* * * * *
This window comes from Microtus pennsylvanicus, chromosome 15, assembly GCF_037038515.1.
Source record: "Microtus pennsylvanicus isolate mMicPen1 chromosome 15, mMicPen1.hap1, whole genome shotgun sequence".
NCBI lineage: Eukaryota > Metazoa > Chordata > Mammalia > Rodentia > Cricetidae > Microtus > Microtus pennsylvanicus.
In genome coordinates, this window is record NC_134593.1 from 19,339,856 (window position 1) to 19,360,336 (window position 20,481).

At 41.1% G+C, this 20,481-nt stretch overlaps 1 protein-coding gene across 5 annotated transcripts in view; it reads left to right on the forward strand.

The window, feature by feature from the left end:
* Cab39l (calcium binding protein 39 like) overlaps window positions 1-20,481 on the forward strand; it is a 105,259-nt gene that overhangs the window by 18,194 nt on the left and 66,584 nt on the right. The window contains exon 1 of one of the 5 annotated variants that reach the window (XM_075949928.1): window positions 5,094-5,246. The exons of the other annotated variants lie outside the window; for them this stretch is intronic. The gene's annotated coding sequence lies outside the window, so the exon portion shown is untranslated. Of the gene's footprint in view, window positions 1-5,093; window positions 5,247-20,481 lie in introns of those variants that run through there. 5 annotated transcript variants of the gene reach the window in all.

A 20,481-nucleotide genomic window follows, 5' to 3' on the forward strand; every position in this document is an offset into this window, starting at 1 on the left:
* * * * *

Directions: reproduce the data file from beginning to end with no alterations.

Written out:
This window comes from Microtus pennsylvanicus, chromosome 15, assembly GCF_037038515.1.
Source record: "Microtus pennsylvanicus isolate mMicPen1 chromosome 15, mMicPen1.hap1, whole genome shotgun sequence".
NCBI lineage: Eukaryota > Metazoa > Chordata > Mammalia > Rodentia > Cricetidae > Microtus > Microtus pennsylvanicus.
In genome coordinates, this window is record NC_134593.1 from 19,339,856 (window position 1) to 19,360,336 (window position 20,481).

At 41.1% G+C, this 20,481-nt stretch overlaps 1 protein-coding gene across 5 annotated transcripts in view; it reads left to right on the forward strand.

The window, feature by feature from the left end:
* Cab39l (calcium binding protein 39 like) overlaps window positions 1-20,481 on the forward strand; it is a 105,259-nt gene that overhangs the window by 18,194 nt on the left and 66,584 nt on the right. The window contains exon 1 of one of the 5 annotated variants that reach the window (XM_075949928.1): window positions 5,094-5,246. The exons of the other annotated variants lie outside the window; for them this stretch is intronic. The gene's annotated coding sequence lies outside the window, so the exon portion shown is untranslated. Of the gene's footprint in view, window positions 1-5,093; window positions 5,247-20,481 lie in introns of those variants that run through there. 5 annotated transcript variants of the gene reach the window in all.

A 20,481-nucleotide genomic window follows, 5' to 3' on the forward strand; every position in this document is an offset into this window, starting at 1 on the left: